Was Hurricane Matthew hitting South Florida just a bunch of media hype? Or an excuse to take the day off and drink?
At 5 p.m. Thursday, October 6, there was an unofficial hurricane party going down at the Blue Anchor British Pub in Delray Beach, one of two establishments in the city's downtown area that was open, willing, and ready to serve thirsty patrons before the district's 6 p.m. curfew.
The weather in this part of Palm Beach County had been mild all day, a gentle breeze and barely a drop of rain. The worst, it seemed, was yet to come.
With Matthew looming off the southeast tip of Florida, Delray Beach officials were quick to issue a mandatory curfew late Wednesday evening that suspended city services and shut down offices and parks Thursday. Businesses, including restaurants, were told they could operate until curfew, which took effect at 6 p.m. Thursday through 6 a.m. Friday, during which time all alcohol sales would be banned.
In true South Florida fashion, and just hours before the outskirts of Hurricane Matthew were slated to reach the coast in Broward and Palm Beach Counties, dozens of Delray Beach locals gathered at the Blue Anchor British Pub just west of the Intracoastal bridge — and others further west at O'Connor's Irish Pub — for a final hurrah before the inclement weather forced them indoors for safety.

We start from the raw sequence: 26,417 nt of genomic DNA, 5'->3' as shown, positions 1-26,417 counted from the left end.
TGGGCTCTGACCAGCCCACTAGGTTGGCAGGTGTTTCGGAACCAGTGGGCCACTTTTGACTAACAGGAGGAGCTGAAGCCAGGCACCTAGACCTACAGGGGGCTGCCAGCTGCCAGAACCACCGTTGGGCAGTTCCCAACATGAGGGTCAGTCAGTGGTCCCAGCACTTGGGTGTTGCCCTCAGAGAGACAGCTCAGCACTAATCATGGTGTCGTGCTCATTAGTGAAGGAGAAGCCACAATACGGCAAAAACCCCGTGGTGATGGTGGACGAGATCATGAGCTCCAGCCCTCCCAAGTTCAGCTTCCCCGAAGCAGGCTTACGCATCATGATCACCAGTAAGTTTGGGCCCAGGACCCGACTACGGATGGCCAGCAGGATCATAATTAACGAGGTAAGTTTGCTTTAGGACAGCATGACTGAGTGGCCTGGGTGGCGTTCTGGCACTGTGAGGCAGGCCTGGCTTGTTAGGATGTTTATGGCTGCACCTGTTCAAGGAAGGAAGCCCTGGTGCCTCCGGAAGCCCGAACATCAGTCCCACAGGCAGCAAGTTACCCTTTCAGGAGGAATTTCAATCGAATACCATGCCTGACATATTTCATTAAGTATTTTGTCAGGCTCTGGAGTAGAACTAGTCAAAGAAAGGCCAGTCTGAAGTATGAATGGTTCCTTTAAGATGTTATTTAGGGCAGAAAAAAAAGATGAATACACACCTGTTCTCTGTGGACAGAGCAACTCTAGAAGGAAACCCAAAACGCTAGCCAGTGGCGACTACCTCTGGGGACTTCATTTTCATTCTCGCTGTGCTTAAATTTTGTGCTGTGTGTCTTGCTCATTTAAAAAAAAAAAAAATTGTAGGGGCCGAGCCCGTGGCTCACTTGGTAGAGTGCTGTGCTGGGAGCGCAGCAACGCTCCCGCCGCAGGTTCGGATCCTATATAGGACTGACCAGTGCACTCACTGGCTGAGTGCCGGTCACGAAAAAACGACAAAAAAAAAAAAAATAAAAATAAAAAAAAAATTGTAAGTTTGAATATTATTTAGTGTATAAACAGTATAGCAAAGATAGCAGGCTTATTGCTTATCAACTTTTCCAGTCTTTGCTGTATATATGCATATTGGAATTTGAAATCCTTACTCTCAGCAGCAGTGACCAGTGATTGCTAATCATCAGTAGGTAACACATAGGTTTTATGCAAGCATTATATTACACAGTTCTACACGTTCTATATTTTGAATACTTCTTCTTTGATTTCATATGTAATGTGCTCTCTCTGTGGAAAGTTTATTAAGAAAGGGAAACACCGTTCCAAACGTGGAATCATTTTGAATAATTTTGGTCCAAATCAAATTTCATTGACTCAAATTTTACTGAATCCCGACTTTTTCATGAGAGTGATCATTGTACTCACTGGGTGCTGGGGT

Delray Beach resident and local business owner of Nothingman Studios Matt O'Connell was among them. After a few hours of socializing he joked about the "namesake" hurricane headed his way. "I did everything I possibly could to make sure that it skirted Delray Beach... God bless us all," he said, adding that his only hope was for the storm to yield some good surfing conditions.
"I mean, this is what ya gotta do when a storm comes," said another Delray Beach resident, beer glass in hand. "You gotta drink."
In the hours leading up to impact, patrons were cheerful and — well, let's face it — drunk.
Many scoffed at the impending storm, arguing that it wouldn't be as bad as the media was claiming. Still more were quick to admit they felt the need to brave the elements and break free from their secured dwellings — most after hours of preparation — for a final drink before hunkering down for the night.
At 5:30 p.m., just 30 minutes before 16-year Blue Anchor bartender Courtney Geer's last call, the scene outside the Delray Beach pub was calm and peaceful. Cloudy skies offered nothing more than a light drizzle, and the mild 12 mph wind wasn't strong enough to keep patrons from gathering outside for a leisurely smoke while chatting with friends.
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Inside, at least two dozen more patrons were bellied up to the bar or seated at tables in boisterous conversation. Most were just a few minutes' drive or walk from home. Many had been there since just before noon.
When asked if she was irked at having to tend bar before Hurricane Matthew's worst winds reached our shores, Geer was cheerfully pleasant.
"I'm alright. I'm ready to go home, but — ya know," said Geer with a smile, who also served Blue Anchor patrons before Hurricane Wilma hit the area in 2005. "I've been through every storm and hurricane in the last 20 years, so I'm not the least bit worried. As long as the boss man is happy, we're good. We are always open for every storm, either until the power goes out, or curfew."